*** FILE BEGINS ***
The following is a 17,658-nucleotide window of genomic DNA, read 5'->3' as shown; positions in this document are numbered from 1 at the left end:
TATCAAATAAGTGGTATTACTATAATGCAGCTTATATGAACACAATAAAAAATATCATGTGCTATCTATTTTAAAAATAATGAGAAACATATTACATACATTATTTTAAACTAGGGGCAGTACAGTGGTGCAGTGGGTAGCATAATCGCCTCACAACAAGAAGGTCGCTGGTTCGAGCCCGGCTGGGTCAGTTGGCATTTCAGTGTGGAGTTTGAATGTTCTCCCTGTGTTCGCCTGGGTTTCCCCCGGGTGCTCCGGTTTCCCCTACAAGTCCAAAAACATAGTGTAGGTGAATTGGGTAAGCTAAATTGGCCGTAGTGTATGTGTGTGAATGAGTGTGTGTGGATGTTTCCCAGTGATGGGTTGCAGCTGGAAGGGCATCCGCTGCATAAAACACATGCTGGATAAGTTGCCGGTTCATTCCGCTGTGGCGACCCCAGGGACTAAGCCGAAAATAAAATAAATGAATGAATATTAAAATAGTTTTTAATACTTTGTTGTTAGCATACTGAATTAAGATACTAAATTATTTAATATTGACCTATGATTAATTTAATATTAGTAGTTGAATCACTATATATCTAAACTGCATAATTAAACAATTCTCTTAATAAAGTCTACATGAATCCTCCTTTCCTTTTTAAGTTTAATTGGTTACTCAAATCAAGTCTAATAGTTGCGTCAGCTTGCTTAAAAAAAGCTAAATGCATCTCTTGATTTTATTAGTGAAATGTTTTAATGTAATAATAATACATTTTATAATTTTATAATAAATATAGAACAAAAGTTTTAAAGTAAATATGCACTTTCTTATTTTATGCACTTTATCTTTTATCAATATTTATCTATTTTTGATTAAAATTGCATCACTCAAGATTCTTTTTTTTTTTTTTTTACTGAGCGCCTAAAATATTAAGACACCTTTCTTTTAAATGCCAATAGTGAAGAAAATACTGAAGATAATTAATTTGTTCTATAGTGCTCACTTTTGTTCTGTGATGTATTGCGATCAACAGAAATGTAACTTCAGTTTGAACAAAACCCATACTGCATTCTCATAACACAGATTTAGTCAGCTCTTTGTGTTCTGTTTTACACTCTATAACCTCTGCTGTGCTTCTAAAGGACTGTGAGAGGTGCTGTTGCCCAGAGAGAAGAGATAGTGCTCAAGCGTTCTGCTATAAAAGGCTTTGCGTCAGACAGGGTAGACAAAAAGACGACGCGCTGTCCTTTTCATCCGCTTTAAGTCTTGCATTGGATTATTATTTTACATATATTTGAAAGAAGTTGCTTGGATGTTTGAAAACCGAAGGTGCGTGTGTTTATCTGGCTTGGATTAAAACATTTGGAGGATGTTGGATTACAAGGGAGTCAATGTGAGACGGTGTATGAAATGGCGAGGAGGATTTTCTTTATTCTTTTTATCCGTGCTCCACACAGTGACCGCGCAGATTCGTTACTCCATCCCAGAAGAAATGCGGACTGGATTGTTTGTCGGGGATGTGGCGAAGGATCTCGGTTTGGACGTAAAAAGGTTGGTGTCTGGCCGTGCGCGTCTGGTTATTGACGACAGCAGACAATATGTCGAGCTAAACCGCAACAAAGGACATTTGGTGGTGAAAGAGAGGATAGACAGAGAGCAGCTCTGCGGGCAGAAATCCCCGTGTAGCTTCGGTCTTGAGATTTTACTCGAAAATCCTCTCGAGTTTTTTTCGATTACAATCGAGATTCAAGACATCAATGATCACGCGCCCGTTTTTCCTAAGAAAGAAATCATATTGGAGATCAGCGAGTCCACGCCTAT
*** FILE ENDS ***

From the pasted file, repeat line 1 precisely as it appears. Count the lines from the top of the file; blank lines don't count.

The following is a 17,658-nucleotide window of genomic DNA, read 5'->3' as shown; positions in this document are numbered from 1 at the left end: